Across the Middle East and North Africa, we have stood with the people demanding political change and seeking their rights during the Arab Spring. Since the beginning of the protests in Tunisia, the United States has consistently opposed violence against innocent civilians, supported a set of universal rights for the people of the region, and supported processes of political and economic reform.
We recognize the historic nature of the events of the past two years – the Arab Spring – that have unleashed democratic movements leading to the overthrow of dictators who have been menaces to global security for decades. In a season of upheaval, it is necessary to be prepared for anything. That is true on the ground in the Middle East, and it will be equally true in the next Administration, particularly with a new President unbound by the failures of the past. We welcome the aspirations of the Arab peoples and others for greater freedom, and we hope that greater liberty – and with it, a greater chance for peace – will result from the recent turmoil. Many governments in the region have given substantial assistance to the U.S. over the last decade because they understood that our struggle against terror is not an ethnic or religious fight, and that violent extremists are abusers of their faith, not its champions.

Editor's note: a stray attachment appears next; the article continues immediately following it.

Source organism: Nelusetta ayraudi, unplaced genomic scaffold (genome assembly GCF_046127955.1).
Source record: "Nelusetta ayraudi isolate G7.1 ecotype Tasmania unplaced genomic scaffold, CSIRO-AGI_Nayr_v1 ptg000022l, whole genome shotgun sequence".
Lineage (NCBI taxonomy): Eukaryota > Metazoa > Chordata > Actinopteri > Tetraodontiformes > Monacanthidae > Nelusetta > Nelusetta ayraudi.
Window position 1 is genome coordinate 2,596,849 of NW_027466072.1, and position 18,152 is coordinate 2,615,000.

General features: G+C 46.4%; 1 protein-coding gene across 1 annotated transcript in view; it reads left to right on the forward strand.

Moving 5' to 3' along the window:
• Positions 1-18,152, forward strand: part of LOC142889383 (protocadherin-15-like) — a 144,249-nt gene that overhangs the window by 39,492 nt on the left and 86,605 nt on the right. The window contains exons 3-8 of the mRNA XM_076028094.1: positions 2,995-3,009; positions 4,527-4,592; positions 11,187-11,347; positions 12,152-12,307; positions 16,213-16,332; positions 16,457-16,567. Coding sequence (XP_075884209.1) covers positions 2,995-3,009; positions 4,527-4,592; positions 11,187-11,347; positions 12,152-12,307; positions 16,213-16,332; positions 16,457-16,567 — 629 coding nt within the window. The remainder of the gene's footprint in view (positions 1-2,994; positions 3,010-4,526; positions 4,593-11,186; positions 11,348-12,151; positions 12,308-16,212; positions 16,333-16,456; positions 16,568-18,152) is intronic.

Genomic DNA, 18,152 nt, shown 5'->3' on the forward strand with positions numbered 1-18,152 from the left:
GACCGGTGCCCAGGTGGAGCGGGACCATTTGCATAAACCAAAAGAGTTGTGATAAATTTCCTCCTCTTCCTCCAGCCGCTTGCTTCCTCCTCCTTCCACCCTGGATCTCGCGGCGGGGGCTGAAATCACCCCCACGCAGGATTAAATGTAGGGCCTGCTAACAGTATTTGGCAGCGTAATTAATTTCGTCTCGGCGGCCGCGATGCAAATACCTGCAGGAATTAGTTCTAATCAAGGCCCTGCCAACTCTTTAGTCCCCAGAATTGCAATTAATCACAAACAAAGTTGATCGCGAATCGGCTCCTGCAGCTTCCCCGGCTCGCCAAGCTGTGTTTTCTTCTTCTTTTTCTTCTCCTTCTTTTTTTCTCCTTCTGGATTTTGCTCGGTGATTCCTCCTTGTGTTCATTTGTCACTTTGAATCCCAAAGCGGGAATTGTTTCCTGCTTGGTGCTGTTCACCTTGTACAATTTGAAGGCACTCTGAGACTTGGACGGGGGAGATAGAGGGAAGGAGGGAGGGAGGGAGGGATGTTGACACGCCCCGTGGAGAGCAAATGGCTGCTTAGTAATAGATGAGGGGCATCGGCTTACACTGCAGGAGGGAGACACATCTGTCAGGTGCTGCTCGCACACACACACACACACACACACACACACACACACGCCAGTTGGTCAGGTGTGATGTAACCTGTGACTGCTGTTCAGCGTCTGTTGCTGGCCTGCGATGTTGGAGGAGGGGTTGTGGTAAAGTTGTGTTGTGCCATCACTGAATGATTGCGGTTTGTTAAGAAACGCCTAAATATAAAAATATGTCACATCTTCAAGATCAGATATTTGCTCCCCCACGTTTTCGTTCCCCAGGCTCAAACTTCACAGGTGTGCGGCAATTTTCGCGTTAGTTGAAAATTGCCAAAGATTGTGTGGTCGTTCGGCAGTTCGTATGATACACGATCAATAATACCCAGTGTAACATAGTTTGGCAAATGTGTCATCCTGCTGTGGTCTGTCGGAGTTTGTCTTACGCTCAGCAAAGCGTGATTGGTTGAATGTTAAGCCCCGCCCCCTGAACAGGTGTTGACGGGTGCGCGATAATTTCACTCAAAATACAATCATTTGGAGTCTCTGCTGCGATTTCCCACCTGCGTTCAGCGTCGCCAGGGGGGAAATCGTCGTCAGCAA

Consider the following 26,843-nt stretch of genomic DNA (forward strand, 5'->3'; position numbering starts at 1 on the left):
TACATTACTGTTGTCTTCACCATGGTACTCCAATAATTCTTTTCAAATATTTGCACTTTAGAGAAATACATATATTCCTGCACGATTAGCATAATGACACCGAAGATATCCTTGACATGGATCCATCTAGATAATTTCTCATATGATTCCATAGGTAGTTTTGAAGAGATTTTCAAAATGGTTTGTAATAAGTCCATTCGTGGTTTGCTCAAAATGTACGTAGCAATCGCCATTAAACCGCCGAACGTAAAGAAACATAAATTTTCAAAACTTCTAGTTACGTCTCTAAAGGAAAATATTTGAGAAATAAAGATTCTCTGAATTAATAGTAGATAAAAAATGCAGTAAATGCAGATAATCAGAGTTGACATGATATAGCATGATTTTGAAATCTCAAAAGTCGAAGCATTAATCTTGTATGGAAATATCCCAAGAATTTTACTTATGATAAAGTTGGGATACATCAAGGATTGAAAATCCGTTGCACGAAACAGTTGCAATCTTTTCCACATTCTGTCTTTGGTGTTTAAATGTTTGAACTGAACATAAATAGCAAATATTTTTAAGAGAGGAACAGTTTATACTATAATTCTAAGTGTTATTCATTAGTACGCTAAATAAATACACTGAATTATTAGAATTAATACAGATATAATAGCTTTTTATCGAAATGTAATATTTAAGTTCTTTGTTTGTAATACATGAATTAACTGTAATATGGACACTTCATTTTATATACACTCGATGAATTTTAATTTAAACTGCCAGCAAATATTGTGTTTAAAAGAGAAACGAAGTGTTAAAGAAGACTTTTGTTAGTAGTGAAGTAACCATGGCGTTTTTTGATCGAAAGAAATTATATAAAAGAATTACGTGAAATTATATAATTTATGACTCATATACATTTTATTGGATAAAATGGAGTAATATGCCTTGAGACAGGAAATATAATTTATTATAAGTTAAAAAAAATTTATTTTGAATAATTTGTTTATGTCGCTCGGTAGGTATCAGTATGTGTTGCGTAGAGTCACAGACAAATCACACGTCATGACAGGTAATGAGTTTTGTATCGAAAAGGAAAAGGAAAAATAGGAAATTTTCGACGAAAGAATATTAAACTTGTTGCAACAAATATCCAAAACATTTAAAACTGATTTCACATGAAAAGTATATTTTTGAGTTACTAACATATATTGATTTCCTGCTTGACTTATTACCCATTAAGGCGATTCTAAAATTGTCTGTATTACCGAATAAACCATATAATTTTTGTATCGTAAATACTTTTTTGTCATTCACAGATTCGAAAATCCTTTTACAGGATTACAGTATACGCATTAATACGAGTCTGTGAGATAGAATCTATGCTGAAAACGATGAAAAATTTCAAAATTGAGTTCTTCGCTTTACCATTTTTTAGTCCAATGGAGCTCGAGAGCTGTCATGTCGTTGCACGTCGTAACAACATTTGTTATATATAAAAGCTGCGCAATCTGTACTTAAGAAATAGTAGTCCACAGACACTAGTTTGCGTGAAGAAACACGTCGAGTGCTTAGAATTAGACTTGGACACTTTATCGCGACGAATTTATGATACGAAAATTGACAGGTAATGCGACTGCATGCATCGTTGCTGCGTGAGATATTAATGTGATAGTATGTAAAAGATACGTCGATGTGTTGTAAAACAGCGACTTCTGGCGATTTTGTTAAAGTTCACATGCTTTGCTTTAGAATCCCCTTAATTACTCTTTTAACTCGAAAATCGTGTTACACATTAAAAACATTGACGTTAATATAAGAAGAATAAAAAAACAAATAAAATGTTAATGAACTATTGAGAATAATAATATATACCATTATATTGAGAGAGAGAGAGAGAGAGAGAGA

As we continue to perfect our union here at home, setting an example for others to follow, we will also continue to champion universal rights abroad. We recognize that different cultures and traditions give life to these values in distinct ways, and each country will inevitably chart its own course. America will not impose any system of government on another country. But we also know that the sovereignty of nations cannot strangle the liberty of individuals. So as people around the world yearn for greater freedom, we will continue to support progress toward more accountable, democratic governance and the exercise of universal rights. We will do so through a variety of means – by speaking out for universal rights, bolstering fragile democracies and civil society and supporting the dignity that comes with development.
Protecting America is the first and most important duty of our federal government. The Constitution wisely distributes important roles in the area of national security to both the President and Congress. It empowers the President to serve as Commander in Chief, making him the lead instrument of the American people in matters of national security and foreign affairs. It also bestows authority on Congress, including the powers to declare war, regulate commerce, and authorize the funds needed to keep and protect our Nation. The United States of America is strongest when the President and Congress work closely together – in war and in peace – to advance our common interests and ideals. By uniting our government and our citizens, our foreign policy will secure freedom, keep America safe, and ensure that we remain the "last best hope on Earth.